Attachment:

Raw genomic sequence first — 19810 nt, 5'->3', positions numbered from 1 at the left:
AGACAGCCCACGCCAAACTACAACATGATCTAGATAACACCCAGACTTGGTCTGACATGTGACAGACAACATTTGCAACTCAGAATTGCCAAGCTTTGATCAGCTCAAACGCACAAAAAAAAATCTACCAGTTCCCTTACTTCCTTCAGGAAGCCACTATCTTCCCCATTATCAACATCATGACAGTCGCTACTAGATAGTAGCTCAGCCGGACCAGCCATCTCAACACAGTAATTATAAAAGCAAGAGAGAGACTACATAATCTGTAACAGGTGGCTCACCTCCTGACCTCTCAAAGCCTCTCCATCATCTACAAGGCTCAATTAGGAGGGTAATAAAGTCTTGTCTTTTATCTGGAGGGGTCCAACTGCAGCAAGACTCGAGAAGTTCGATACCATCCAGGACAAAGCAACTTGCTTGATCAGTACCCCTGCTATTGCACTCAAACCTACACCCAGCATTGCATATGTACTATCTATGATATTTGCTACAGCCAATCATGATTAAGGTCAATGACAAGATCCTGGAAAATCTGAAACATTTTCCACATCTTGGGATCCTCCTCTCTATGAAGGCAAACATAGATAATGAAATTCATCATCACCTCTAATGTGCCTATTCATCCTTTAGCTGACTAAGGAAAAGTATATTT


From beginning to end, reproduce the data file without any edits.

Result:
Raw genomic sequence first — 19810 nt, 5'->3', positions numbered from 1 at the left:
AGACAGCCCACGCCAAACTACAACATGATCTAGATAACACCCAGACTTGGTCTGACATGTGACAGACAACATTTGCAACTCAGAATTGCCAAGCTTTGATCAGCTCAAACGCACAAAAAAAAATCTACCAGTTCCCTTACTTCCTTCAGGAAGCCACTATCTTCCCCATTATCAACATCATGACAGTCGCTACTAGATAGTAGCTCAGCCGGACCAGCCATCTCAACACAGTAATTATAAAAGCAAGAGAGAGACTACATAATCTGTAACAGGTGGCTCACCTCCTGACCTCTCAAAGCCTCTCCATCATCTACAAGGCTCAATTAGGAGGGTAATAAAGTCTTGTCTTTTATCTGGAGGGGTCCAACTGCAGCAAGACTCGAGAAGTTCGATACCATCCAGGACAAAGCAACTTGCTTGATCAGTACCCCTGCTATTGCACTCAAACCTACACCCAGCATTGCATATGTACTATCTATGATATTTGCTACAGCCAATCATGATTAAGGTCAATGACAAGATCCTGGAAAATCTGAAACATTTTCCACATCTTGGGATCCTCCTCTCTATGAAGGCAAACATAGATAATGAAATTCATCATCACCTCTAATGTGCCTATTCATCCTTTAGCTGACTAAGGAAAAGTATATTT